Slide 13 - In Case You Did Not Know Words of Aztec origin have entered many European languages (mainly via Spanish) Most words of Nahuatl origin end in a form of the Nahuatl -tl, -tli, or -li, or the Spanish adaptation -te Avocado - from āhuacatl, "avocado“ Chia from chiyan Chili from chīlli Chocolate - said to be from Nahuatl xocolātl,derived from xococ "bitter" and ātl "water” Coyote from coyōtl Guacamole – from from āhuaca-, "avocado", and mōlli, "sauce" Mesquite -- from mizquitl Quetzal from quetzalli, "quetzal feather“ Shack possibly from xacalli, "grass hut", by way of Mexican Spanish Tamale from tamalli Tomato from tomatl
Slide 14 - Puerto Rico The island of Puerto Rico is a U.S. territory, not a country In 1493 Columbus reached the island, calling it San Juan Bautista In 1508, Juan Ponce de León formed the first permanent colony there 1595 Queen Elizabeth sent Drake and John Hawkins to take Puerto Rico In 1898 Autonomy was given to Puerto Rico by Spain, the Spanish-American War broke out, and the U.S. gained Puerto Rico In 1900, the U.S. declared Puerto Rico an unconsolidated U.S. territory In 1917, Woodrow Wilson granted Puerto Ricans U.S. citizenship In 1952, the Commonwealth of Puerto Rico is proclaimed
Slide 15 - Cuba The story of Cuba’s struggle for liberation from 400 years of Spanish domination is one of the great epics in history. 1492. Cristóbal Colón lands in Cuba, claims island for Spain Most of the indians (Ciboneys and Taíno Arawaks) that inhabit the island are wiped out, and Cuba remains under Spanish rule for the next four centuries The rise of sugar plantations lead to the import of slaves from Africa until 1886 The sinking of the U.S.S. Maine in Havana harbor causes the US to declare war on Spain. Spain is defeated and gives up all claims to Cuba, and cedes it to the USA Castro over throws Batista and becomes prime minister, with his brother, Raul, and Ernesto Che Guevara All US businesses in Cuba are nationalized without compensation. The US brakes off diplomatic relations 1961 Castro announces that Cuba has become a communist state and begins to ally it with the USSR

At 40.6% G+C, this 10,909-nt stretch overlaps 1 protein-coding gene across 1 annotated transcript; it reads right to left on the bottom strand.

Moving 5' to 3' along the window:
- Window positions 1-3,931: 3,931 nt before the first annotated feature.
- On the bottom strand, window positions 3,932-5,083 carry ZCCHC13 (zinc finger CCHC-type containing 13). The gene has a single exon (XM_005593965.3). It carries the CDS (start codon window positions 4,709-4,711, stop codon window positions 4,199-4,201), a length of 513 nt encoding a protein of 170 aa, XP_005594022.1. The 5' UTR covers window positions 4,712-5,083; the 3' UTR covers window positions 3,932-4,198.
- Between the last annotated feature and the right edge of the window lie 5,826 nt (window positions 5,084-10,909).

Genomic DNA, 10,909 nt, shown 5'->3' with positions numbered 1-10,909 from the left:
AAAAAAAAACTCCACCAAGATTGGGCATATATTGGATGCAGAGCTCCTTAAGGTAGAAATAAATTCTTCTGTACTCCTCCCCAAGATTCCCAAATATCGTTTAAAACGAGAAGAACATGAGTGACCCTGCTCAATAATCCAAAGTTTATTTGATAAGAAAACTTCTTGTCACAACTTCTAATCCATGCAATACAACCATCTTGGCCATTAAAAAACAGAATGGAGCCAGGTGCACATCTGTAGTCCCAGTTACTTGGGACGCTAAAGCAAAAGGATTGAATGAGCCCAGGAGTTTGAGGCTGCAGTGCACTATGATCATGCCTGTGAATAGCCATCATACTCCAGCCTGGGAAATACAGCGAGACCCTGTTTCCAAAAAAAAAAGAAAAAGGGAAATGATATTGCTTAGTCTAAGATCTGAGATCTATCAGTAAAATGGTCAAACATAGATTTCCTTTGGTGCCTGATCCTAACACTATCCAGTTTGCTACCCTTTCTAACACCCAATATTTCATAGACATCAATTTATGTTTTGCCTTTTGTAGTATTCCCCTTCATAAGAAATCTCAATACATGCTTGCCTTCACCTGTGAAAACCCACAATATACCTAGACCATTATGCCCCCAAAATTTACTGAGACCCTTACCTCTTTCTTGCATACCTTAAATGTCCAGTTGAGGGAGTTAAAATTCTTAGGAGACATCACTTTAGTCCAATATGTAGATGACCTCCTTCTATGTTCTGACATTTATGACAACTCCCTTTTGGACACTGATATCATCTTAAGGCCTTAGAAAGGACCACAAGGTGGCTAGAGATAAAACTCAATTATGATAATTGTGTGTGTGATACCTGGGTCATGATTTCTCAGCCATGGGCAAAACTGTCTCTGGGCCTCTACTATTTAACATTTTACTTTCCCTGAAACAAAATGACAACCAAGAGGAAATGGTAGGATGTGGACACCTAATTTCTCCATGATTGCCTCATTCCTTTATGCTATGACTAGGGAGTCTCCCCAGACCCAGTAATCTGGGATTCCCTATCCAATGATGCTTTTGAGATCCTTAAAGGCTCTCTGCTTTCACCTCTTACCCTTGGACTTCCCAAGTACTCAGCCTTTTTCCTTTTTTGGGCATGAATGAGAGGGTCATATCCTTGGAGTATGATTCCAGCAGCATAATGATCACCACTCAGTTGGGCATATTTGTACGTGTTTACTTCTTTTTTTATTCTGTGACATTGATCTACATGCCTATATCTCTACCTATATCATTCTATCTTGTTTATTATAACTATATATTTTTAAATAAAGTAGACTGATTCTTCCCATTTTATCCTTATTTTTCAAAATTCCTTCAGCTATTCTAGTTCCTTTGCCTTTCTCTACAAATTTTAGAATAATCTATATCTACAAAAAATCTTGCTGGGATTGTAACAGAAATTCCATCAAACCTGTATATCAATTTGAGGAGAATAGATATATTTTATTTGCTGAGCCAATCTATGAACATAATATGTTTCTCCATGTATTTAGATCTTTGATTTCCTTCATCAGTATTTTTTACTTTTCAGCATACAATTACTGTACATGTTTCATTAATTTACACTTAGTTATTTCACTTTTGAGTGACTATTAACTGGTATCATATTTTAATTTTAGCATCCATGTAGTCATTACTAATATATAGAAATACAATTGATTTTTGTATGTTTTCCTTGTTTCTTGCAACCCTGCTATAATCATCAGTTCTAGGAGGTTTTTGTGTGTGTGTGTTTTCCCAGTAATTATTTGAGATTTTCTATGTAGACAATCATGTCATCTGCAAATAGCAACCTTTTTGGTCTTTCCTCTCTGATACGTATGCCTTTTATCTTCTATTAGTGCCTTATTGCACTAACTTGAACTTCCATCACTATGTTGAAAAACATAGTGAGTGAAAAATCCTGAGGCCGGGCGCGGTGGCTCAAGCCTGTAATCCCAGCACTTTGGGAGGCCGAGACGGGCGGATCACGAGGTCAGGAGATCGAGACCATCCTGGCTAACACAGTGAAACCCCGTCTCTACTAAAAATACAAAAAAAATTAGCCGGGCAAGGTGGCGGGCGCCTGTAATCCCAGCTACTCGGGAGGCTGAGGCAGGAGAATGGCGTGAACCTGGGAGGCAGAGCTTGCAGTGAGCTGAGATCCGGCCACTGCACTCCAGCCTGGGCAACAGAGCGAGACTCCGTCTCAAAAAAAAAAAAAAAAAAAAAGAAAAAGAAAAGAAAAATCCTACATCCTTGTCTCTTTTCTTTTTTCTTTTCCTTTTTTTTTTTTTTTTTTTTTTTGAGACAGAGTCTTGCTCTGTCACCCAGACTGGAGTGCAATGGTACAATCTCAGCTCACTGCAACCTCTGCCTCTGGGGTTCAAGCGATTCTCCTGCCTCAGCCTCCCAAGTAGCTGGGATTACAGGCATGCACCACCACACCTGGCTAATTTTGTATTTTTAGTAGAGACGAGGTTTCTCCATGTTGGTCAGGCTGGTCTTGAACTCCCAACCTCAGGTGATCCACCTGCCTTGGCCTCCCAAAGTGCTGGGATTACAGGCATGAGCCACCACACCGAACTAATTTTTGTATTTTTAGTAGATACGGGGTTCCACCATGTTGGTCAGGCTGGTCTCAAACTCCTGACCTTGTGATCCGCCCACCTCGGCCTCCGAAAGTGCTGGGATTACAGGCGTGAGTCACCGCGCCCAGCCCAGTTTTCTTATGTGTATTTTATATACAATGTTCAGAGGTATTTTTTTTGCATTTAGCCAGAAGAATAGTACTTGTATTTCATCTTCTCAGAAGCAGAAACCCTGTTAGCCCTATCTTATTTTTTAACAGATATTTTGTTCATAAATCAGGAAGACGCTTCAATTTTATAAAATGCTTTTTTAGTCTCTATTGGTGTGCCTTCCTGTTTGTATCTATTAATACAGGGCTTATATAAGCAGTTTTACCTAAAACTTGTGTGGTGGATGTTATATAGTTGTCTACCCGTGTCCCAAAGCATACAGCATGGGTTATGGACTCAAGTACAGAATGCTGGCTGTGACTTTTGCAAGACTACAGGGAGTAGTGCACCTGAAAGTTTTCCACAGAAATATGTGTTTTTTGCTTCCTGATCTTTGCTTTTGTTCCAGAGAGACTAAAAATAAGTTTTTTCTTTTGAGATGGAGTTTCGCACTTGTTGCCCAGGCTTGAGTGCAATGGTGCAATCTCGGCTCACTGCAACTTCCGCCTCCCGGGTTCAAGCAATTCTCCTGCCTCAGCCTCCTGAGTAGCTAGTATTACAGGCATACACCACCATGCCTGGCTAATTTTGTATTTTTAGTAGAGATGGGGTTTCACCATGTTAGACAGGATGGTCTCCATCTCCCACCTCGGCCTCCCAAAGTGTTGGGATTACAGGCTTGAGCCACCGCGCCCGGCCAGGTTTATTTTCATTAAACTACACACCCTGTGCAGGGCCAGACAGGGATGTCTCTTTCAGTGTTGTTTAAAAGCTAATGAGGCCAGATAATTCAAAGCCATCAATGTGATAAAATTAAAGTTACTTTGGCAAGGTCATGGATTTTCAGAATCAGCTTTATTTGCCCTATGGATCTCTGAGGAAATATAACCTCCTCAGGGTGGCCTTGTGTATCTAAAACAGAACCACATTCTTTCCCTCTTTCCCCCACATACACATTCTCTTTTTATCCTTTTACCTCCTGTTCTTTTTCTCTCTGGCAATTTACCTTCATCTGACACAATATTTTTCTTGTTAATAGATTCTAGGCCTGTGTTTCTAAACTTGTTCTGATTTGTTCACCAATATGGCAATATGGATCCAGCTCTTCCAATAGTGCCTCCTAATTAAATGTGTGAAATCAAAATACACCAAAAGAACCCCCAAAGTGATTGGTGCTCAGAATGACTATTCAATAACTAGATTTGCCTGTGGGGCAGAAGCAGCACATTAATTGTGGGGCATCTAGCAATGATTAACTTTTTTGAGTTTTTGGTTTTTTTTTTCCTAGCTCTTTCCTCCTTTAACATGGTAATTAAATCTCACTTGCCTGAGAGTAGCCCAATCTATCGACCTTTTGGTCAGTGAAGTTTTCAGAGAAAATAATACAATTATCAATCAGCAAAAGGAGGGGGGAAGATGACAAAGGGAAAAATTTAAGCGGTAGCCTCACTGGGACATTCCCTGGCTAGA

Slide 16 - In Case You Did Not Know Words of Caribbean origin have entered many European languages (mainly via Spanish) hammock (from amaca, a Caribbean word) barbecue (from barbacoa, a word of Caribbean origin) canoe (the word was originally Caribbean) hurricane (from huracán, originally an indigenous Caribbean word) iguana (originally from Arawak and Carib iwana) manatee (from manatí, originally from Carib) potato (from batata, a word of Caribbean origin) tobacco (from tabaco, a word possibly of Caribbean origin) yucca (from yuca, originally a Caribbean word)
Slide 17 - General Characteristics of Hispanics Family Oriented Bien/Mal Educado Simpatía Respeto Religion Education Language Personal Space Time Orientation Fiestas & celebrations
Slide 18 - Fiestas & Festivities Latino holidays have three main origins Culture History Religion Renew ties with Family and Friends
Slide 19 - Fall Celebrations National Hispanic Heritage Month 9/16 Nuestra Señora de la Caridad del Cobre 9/8 Cuba Nuestra Señora de la Divina Providencia 11/19 Pto Rico Día de la Raza – Columbus Day 10/12 Día de los Muertos 11/2 Mexico
Slide 20 - Winter Celebrations Feast of Our Lady of Guadalupe 12/12 Latin America Las Posadas & Pastorelas -- enactment of Mary and Joseph’s search for shelter in Bethlehem December - Mexico Pesebre, Novena Colombia Parrandas, Aguinaldos Caribbean Pase del Niño Viajero, Aguinaldo Ecuador La Quema del Diablo Guatemala Dia de Reyes/Epiphany1/6 Spain and others
Slide 21 - Spring Celebrations Calle Ocho / Carnaval Cuban Americans Semana Santa / Pascua (Holy Week / Easter) Cinco de Mayo 5/5 Mexican Americans Dia de las Madres (Mother’s Day)
Slide 22 - Summer Celebrations Feast of San Juan Bautista 6/24 Puerto Rico National Puerto Rican Day Parade New York Independencia de Colombia 6/20
Slide 23 - Hispanics Are Part of the New American Mainstream…
Slide 24 - Teaching in a Culturally Diverse Classroom Learn about students’ cultures. Use this information to help students link new info to what they already know Get to know students as individuals. The more you know about your students the better you will be able to tailor their learning. Teach the “why”. Students want to know why they are learning anything new. That is even more important for students who may be unfamiliar with U.S. culture. Provide frequent, short reviews and previews. Before moving on to a new subject, give students an idea of what is coming. Get involved in your community! Know and understand your students.